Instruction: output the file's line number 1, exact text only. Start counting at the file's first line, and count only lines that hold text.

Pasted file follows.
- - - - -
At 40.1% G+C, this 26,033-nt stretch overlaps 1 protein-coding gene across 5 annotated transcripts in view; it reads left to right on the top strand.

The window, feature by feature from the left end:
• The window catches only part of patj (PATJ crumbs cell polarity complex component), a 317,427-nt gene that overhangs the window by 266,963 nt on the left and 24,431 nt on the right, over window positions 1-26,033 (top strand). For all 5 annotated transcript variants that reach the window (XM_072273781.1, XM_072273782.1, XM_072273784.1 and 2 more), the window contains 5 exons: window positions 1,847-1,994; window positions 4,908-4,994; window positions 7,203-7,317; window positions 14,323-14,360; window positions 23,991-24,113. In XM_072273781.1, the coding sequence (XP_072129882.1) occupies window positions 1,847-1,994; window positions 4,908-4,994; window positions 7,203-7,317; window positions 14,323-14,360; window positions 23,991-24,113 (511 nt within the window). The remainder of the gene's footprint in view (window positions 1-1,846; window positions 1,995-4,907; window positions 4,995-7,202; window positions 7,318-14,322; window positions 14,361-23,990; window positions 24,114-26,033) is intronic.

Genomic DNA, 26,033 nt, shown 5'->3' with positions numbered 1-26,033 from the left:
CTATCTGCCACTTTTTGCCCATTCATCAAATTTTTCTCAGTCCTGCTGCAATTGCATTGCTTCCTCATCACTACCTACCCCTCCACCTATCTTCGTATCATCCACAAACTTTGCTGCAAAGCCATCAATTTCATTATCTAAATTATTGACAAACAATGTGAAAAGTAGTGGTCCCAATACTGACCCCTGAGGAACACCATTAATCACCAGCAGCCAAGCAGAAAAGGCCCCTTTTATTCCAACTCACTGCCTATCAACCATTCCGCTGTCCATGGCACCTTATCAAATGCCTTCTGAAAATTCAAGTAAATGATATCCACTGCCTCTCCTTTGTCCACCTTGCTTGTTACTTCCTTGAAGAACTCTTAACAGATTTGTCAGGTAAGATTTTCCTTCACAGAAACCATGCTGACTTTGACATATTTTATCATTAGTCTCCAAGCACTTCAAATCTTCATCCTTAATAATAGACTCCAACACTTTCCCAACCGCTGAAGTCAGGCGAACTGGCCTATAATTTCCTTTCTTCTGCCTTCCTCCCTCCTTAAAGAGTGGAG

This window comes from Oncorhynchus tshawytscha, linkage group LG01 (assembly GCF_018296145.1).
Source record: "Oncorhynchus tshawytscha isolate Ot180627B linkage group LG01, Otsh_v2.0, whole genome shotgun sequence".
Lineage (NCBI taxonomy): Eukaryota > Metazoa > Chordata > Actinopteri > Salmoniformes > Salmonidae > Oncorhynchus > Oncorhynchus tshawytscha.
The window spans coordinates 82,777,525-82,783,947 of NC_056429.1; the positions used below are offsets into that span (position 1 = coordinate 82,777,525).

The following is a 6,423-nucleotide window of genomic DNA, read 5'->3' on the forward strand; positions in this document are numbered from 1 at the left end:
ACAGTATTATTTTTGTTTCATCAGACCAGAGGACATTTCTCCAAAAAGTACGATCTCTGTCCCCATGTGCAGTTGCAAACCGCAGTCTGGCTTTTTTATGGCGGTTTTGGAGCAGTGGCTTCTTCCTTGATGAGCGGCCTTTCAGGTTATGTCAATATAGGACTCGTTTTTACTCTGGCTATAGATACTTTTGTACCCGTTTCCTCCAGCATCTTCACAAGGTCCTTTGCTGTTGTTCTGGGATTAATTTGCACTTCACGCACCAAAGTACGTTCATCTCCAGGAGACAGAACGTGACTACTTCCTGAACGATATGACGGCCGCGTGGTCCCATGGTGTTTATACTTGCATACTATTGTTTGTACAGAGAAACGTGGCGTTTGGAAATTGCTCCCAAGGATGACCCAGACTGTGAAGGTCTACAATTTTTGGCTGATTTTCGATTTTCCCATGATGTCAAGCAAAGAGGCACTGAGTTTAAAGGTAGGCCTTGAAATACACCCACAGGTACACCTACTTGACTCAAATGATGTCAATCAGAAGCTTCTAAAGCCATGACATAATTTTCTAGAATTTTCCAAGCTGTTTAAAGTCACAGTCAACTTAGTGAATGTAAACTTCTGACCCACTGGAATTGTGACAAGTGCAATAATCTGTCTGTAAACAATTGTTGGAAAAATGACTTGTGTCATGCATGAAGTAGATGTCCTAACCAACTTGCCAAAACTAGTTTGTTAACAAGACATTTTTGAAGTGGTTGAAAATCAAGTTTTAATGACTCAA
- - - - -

At 40.1% G+C, this 26,033-nt stretch overlaps 1 protein-coding gene across 5 annotated transcripts in view; it reads left to right on the top strand.